If you’re a tidy person, living with a messy spouse can make you want to tear your hair out. Constantly dealing with unwashed dishes and undone laundry can make you feel overwhelmed and unappreciated. Worse, you might start resenting your spouse, which can damage your relationship over time. Luckily, there are ways to improve the situation, though your spouse might never become a neat freak. You can get your spouse to help you out around the house more by talking about the issue with them, creating an action plan, and building good housework habits together.
Here’s how real moms got their husbands to pitch in and remember as much as they do.
This is how it should be, ladies.
At any moment in time, most working moms could recite dozens of tasks that need to get done, from replenishing the paper towel stash to booking long overdue haircut appointments for the kids to sending a birthday card to dear Aunt Sharon. That’s our mental load. But ask a dad what needs to get done, and you might be met with silence. “Women don’t need to be reminded to think about their kids or relationships because that’s what they have always learned to do—be empathic, be nurturing, be sensitive,” says Brandon Miller, Ph.D., an assistant professor of communication at the University of Massachusetts-Boston who specializes in gender studies. “It isn’t that men can’t be these things, but it isn’t always their first instinct because they are taught that they should be driven, competitive and self-focused.”
Since women are battling against years of conditioning, we can feel hopeless that our guys will ever remember to do more that benefits the whole family. We all want our husbands to help out more without having to nag them. But the wives below have found success with getting their husbands to do what needs to be done—without asking (more than that first time, anyway). Try their tricks on your spouse to lighten your mental load and help out more.
1. Make lists. “They make him feel successful. I write out things that nag at me, but that he could easily do without my needing to follow behind him and clean up after him such as: Take out garbage every night, look behind himself after showering and pick clothes up off the floor, empty dishwasher in the morning before work while waiting for coffee to brew. Honestly, it’s the little stuff that is a big help.” —Mary Herrington, Boston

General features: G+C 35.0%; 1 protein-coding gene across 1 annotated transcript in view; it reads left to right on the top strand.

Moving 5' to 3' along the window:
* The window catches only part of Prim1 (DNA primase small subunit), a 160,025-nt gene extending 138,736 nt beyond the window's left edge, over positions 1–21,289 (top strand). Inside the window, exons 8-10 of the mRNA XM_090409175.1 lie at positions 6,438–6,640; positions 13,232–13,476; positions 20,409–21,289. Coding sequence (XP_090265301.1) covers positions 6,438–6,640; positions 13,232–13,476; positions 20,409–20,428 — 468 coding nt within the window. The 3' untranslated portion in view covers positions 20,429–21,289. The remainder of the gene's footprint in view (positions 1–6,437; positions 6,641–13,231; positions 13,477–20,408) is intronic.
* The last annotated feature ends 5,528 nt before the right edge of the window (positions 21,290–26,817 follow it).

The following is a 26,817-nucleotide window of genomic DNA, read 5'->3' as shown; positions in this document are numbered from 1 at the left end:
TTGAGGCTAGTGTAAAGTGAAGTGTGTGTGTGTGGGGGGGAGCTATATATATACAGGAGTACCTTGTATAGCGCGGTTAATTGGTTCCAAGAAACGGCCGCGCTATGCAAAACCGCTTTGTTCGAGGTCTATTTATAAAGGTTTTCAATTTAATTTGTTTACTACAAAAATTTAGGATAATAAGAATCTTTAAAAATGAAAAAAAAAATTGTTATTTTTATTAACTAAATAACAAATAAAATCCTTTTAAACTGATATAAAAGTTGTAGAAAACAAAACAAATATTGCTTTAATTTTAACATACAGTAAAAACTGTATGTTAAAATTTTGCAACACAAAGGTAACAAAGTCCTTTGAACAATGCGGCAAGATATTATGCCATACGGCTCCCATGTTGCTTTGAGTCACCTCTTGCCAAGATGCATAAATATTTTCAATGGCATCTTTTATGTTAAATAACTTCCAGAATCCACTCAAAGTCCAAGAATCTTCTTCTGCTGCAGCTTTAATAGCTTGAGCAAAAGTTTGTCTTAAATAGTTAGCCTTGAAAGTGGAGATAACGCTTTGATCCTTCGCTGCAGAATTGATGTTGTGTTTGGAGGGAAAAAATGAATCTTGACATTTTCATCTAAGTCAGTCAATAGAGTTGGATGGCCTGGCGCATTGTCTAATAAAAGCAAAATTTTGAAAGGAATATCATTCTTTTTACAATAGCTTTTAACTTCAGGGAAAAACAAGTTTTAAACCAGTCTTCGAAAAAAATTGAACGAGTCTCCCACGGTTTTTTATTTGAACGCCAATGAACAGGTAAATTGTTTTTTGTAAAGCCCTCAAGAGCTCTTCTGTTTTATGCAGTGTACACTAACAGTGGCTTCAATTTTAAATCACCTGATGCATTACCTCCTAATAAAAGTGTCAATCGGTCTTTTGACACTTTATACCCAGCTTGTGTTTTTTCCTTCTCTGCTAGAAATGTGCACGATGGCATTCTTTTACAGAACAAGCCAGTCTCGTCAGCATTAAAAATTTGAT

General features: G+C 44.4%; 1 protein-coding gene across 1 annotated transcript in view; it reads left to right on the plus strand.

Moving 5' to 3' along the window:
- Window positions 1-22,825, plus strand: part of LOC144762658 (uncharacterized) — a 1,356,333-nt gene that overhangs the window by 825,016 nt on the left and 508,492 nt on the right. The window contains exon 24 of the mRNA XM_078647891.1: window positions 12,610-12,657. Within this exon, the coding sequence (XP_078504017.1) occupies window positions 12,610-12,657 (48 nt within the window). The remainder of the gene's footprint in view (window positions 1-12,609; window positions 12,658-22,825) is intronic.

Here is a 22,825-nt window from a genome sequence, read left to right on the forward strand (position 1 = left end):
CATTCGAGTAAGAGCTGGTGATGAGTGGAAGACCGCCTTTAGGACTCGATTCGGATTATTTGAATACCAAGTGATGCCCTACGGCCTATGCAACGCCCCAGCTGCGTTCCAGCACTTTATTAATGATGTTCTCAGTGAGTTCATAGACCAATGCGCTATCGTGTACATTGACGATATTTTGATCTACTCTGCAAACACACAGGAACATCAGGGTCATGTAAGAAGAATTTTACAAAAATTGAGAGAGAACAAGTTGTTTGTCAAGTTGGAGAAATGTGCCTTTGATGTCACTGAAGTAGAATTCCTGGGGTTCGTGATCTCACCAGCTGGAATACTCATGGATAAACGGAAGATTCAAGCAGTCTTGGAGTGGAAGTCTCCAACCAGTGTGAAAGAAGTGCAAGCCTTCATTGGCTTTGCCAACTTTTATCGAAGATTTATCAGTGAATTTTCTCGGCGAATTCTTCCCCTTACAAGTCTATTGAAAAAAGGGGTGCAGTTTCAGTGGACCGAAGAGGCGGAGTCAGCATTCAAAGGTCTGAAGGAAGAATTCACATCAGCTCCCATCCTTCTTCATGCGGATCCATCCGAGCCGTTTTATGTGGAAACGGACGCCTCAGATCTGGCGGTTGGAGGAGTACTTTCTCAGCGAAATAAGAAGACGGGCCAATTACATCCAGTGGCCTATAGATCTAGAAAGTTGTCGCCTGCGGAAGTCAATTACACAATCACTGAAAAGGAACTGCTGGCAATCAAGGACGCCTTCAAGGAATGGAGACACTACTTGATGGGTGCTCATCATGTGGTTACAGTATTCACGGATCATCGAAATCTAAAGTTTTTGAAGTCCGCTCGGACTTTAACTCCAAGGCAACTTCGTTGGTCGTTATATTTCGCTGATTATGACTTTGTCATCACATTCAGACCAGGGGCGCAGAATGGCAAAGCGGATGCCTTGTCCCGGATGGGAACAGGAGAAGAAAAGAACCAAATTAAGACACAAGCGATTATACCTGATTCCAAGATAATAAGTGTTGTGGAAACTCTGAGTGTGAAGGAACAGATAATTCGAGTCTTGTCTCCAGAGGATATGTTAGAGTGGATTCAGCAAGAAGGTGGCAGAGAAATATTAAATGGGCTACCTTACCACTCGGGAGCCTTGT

2. Get him to admit when he has bandwidth to do more. “I will ask him, honey, are you able to take a load off of me this week? Sometimes, he really can’t. He has big presentations to prepare for. But when he can, see #3.” —Mary Herrington, Boston
3. Put him in charge when you’re down for the count. “When I was pregnant with my second and had hyperemesis gravidaram, he definitely learned to be more helpful. Since I was so sick, I would cry to him and say please either take our daughter somewhere or deal with her alone when I get home. Since then, I haven’t really had to ask for help.” —Kristie Cafiero, Ramsey, NJ
4. Give him an ultimatum. “Our firstborn was maybe a year old, and I had enough of doing it all, so I showed my husband his suitcase and told him that I wasn’t his mother, I’m Alex’s mother, and enough is enough. He could either stay and be a parent and husband, or he could go. Since then, he has done his part with the kids, the house and dinner.” —Laura Rensen, Welland, Ontario, Canada
5. Flash him “the look.” “He works hard all day, but he comes home and just has to look at my face to determine whether I need him to swoop in. Sometimes I have to direct him (‘brush Luca’s teeth,’ ‘feed Noah some soup’) if I want something specific done, but overall he takes initiative.” —Sarah Pampillonia, Staten Island, NY
6. Don’t criticize his work. “My husband loves to cook, so he is now in charge of keeping the kitchen clean. Sure, sometimes I would like to give it a scrub-down when he doesn’t clean it as well or as often as I might, but I try not to think about the kitchen anymore. It’s about taking ownership, which sometimes means giving it up.” —Ashley Womble, New York City